Eddie caught me looking at the thick scar that ran through his beard stubble; I could remember when it was new. Cormac had told me the hair would never grow over it again; he had shown me one on the side of his own head to prove his point. We hung around his house the day after it had happened; Cormac showed me bloody fingerprints on the frame of the hall door. It was over a girl, we overheard his mother telling one of the neighbours. The wound was covered by a soft white patch, the edges stained orange, from iodine I knew. I wanted to see the stitches; I imagined them thick and black, like spiders legs sticking out of his skin. We watched him watching television, trying to smoke through the other side of his mouth, until he got angry and hissed at us to leave him alone. This time he just stared at me for a moment, whistling through his teeth, lip curled into a lazy snarl. He pushed the radio away from him then, like a meal he couldn’t finish, Cormac managed to unplug it and wrap up the cable without either of them taking any notice. He looked at me and nodded towards the back door, radio held under his arm.

Eddie was saying goodbye, warning us to stay away from cider and loose women, when we heard voices from the hall. It was their parents, home early, their father first through the kitchen door. Ah ha, the two desperadoes, he said when he saw them sitting there, then asked were they coming in or going out. Eddie told him were they had been, then slid his chair away from the table with a push of his legs. They were older than my parents. He was bald and weather-beaten, with a scar on the peak of his cheekbone, shaped like the letter o with the top left open. He picked an apple from the fruit bowl and held it in his mouth while he took off his coat, it made me want to laugh, the stretched roast pig face and him grunting. She was thin, almost as tall as he was, with a mop of dark hair split in a parting of sly grey roots. She never stood easy, even now she grabbed a broom and swept the floor, stabbing the corners like she were trying to blind someone. I had never heard their father talk so much, he usually sat here quietly, plodding through his meals, while the clock counted one, one, one. He even said hello to me, who usually got a short nod or grunt. Eddie stared into space while he listened, fingers burrowing under his collar. Their father broke off suddenly and pointed a wagging index finger at the radio under Cormac’s arm. He took it with both hands and placed it on the kitchen table, he asked Cormac where he had found it, he didn’t wait for an answer but told us how it had been the centre of the house before television. He called their mother to have a look, she touched one of the dials lightly, as if she were testing a blade, then took a tiny step away from him. He rubbed his hands together roughly, like he were warming them up for some tricky task, plugged the radio back in and clicked the power on.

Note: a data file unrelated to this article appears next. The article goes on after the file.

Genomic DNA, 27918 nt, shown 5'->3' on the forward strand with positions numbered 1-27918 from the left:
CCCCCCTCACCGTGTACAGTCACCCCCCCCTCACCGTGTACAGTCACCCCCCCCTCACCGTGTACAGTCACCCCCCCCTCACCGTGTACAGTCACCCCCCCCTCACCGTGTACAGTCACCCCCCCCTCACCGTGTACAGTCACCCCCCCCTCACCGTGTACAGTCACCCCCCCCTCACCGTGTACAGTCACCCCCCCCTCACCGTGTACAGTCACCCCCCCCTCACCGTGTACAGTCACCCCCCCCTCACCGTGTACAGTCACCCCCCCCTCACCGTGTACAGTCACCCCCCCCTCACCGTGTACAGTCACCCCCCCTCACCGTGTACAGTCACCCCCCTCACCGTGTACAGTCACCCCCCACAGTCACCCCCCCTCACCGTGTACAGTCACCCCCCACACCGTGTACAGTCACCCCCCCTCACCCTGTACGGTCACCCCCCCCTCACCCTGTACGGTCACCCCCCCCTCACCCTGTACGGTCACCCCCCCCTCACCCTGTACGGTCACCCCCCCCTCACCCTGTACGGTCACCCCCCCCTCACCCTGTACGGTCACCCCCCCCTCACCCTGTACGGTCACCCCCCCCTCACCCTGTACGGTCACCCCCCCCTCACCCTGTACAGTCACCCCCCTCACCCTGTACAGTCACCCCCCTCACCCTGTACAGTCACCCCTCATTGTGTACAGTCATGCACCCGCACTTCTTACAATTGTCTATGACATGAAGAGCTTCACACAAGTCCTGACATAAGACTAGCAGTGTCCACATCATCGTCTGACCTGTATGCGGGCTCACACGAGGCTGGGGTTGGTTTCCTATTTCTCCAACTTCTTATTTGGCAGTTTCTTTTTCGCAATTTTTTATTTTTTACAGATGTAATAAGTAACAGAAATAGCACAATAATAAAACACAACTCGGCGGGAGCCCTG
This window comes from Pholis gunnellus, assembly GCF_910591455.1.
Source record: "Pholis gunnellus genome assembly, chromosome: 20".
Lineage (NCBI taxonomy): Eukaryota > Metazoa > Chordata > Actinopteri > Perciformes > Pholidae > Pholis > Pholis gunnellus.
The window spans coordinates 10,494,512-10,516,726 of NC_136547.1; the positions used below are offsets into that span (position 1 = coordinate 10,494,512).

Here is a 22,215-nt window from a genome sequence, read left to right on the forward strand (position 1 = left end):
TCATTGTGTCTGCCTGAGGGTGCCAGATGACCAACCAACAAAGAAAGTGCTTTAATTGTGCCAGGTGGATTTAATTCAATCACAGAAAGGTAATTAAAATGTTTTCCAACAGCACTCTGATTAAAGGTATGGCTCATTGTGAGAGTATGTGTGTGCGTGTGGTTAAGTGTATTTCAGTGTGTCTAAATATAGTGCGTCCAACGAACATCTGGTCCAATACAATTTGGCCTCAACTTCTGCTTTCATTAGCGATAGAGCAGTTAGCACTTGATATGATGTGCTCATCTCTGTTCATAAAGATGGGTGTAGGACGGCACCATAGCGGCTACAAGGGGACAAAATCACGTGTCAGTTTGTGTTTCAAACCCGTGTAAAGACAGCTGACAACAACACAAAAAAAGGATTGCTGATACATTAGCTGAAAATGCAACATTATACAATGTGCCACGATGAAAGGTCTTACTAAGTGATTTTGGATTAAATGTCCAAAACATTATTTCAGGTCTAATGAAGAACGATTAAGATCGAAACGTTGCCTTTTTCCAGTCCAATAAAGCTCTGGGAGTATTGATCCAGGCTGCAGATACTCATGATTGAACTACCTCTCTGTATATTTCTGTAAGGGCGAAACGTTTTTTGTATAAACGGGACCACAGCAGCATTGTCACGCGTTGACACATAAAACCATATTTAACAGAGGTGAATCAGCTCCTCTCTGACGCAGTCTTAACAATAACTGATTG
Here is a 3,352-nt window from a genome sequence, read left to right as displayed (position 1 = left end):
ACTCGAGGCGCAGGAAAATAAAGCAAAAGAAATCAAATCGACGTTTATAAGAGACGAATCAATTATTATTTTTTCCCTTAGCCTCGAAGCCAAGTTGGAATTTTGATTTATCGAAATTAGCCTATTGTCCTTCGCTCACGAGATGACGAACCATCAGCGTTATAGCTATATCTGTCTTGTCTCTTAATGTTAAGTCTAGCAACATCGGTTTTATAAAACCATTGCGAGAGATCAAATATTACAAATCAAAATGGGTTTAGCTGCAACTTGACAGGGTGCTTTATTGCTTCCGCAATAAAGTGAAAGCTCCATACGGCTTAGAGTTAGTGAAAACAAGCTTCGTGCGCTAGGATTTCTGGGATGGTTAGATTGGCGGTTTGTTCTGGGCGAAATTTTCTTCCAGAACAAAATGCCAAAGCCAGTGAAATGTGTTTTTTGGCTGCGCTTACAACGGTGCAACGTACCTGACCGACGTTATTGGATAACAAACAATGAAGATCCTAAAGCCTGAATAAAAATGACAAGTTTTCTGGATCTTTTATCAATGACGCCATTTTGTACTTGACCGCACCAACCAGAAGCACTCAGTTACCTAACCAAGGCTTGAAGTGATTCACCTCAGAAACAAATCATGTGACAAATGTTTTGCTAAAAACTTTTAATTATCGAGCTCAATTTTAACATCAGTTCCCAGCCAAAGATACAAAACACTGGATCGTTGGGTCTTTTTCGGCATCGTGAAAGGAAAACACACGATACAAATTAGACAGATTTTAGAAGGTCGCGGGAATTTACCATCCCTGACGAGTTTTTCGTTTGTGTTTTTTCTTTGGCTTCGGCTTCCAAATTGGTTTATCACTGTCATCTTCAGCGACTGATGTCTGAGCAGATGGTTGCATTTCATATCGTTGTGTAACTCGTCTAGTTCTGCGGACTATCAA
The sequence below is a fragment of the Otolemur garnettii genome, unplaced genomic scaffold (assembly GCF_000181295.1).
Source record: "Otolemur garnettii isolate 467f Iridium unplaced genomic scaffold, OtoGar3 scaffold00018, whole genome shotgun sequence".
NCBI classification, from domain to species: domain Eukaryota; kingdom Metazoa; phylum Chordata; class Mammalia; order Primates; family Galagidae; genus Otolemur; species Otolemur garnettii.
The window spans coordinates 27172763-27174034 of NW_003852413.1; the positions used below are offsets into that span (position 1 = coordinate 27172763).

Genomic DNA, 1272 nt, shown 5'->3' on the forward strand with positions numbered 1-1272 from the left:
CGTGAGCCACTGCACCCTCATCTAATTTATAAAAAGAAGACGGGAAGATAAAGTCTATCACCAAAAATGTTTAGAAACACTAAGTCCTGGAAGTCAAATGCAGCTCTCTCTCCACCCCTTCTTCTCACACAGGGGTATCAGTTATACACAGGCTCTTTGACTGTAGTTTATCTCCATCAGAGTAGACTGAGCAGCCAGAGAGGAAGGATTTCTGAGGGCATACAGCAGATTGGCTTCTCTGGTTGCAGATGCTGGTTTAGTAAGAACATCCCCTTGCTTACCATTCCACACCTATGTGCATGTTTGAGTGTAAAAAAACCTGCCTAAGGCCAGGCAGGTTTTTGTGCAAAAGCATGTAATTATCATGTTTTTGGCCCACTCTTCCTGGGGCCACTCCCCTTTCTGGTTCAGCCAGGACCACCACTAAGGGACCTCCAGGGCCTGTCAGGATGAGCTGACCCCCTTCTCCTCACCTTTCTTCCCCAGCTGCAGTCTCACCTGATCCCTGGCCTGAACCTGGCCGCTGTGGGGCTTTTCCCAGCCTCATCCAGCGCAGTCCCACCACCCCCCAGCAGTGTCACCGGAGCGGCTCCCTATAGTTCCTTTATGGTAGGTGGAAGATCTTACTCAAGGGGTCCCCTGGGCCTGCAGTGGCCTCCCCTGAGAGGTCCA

He was tuning it and telling how they used it to listen to football matches, when Eddie stood and punched him into the side of the face. He dropped to one knee and held the edge of the counter, like a boxer I had seen once on TV, holding the top rope. Eddie stepped back, fist raised, breathing through clenched teeth. David stayed in his chair. Their mother stood still, hand to her cheek as if it had been her who was struck. David rose and stamped down between his shoulder blades with the sole of his boot. They put an arm on each other then, half leaning half pushing, as they kicked the body of their father. The only violence I had ever seen in this house was Cormac’s sister thumping his back as he sat at the kitchen table, eating a cake she had left in the fridge for herself. I had laughed as he continued to stuff it into his mouth. She hit her brothers in the same way now, pounding their shoulders and heads with the undersides of her fists. She screamed at her mother, asking why she had not stopped this. She screamed at her brothers, asking why they had not done it years ago. She ignored Cormac who had quietly watched the whole thing happening, then shouted at me to get out.

The two brothers left through the front door. Their sister helped their father to stand up; he was bleeding from the mouth and a cut in his eyebrow. She sat him at the head of the table, held a tea towel onto his face. The blood stopped for a second when she took it away, then seeped through again, avoiding his eye as it made its way down onto his neck. I would have liked to stay and see what happened next, but Cormac grabbed the radio and waved me to follow him out the back door.

We went back to the shed where we had found the radio, over two streets, down the side of his grandfather’s house, through the half fallen door leaning against its own jamb. Cormac set the radio down on an old work bench, rummaged through the tools for something to open it. I watched while he worked, remembered a time his father had casually pushed his mother out of his way, like he were opening a door. Cormac unscrewed the base of the radio, lifted it like a lid. I loved Cormac’s smile, I hated when it hardened. He reached inside and picked out a small black stone. We looked at it for a moment, I took it and threw it hard at the filthy glass of the only window, it bounced off. Next I took the screwdriver he had used and flung it like a knife; it hit the glass and fell onto the floor. Cormac’s smile was returning. I grabbed the radio and rammed it through the window, the plug caught like an anchor on a shard of glass. Cormac was laughing, pointing out other things for me to break, a vase and picture, a box of fruit jars that cut my finger, and he counted as they smashed against the wall.

 

© Gavan Duffy